Tim Keller’s ministry at Redeemer Presbyterian Church in New York was a bridge to connect the vast void that existed towards the end of 20th century. Keller created a megachurch with a majority of single young adults who were employed in the heart of Sodom, the arts, the media and financial services industries. Keller showed young people how to live a relationship with Jesus Christ and how to bring light and love into their dark worlds.
After a long fight with pancreatic carcinoma, the influential pastor, teacher and author passed into his reward in heaven on Friday. Keller was 72.
The Christian Post
Timothy Keller, the renowned Evangelical author and theologian, as well as the pastor of New York City, died after a long battle with pancreatic stage 4 cancer. He was 72.
Keller’s congregation, Redeemer Presbyterian Church, in Manhattan (which Keller helped to found), sent out a message Friday morning informing its members of his death.
We will always be grateful for his dedication, love, and leadership in sharing Christ’s love with others. We will miss him here but we know that he is celebrating with his Savior in Heaven,” said Redeemer according to Church Leaders.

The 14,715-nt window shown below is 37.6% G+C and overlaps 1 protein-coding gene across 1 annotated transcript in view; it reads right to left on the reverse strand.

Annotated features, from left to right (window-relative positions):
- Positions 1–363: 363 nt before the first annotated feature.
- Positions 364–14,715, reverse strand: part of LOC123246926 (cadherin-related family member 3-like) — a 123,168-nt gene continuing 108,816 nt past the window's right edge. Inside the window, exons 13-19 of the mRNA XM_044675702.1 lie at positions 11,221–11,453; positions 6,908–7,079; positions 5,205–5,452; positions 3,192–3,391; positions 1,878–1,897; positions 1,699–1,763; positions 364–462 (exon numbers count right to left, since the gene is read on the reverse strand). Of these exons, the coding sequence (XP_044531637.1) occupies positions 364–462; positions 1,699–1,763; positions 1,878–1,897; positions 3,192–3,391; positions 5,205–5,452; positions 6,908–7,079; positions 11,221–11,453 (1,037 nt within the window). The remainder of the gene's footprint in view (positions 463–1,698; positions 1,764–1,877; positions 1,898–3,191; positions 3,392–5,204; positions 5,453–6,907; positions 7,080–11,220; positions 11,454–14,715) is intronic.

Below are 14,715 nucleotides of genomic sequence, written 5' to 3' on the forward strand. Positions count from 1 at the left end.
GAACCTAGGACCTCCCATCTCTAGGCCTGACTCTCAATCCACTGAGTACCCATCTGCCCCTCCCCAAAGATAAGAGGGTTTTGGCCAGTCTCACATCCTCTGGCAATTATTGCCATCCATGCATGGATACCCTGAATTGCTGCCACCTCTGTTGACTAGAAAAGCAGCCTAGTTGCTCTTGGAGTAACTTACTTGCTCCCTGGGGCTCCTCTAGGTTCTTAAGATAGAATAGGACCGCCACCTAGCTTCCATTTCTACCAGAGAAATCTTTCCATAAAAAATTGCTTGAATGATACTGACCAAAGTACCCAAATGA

“Tim was passionate about what he did. He enjoyed interacting with Redeemer congregations and leaders of global ministries. He loved to communicate the wonder and power of the gospel. You would be quickly disarmed if you addressed him as Dr. Keller. ‘Just Tim, please. ‘”
Keller’s son Michael announced the death of his father on Timothy Keller’s twitter account. He included his last words, “There is absolutely no downside to me leaving.”
Keller, born in Allentown, Pennsylvania in 1950, earned a bachelor’s degree in arts from Bucknell University. He also holds a master’s in divinity and a doctorate in ministry from Westminster Theological Seminary.
He was the pastor of West Hopewell Presbyterian Church in Hopewell, Virginia. He also served as an associate professor at Westminster and director of Mercy Ministries in the Presbyterian Church in America.
Keller founded Redeemer Presbyterian Church in New York City in 1989. The congregation would grow to average 5,000 worshippers per week.
Keller is also the co-founder and chair of Redeemer City to City. This organization helps to launch churches in New York City and other major cities and provides resources for how to minister to urban environments.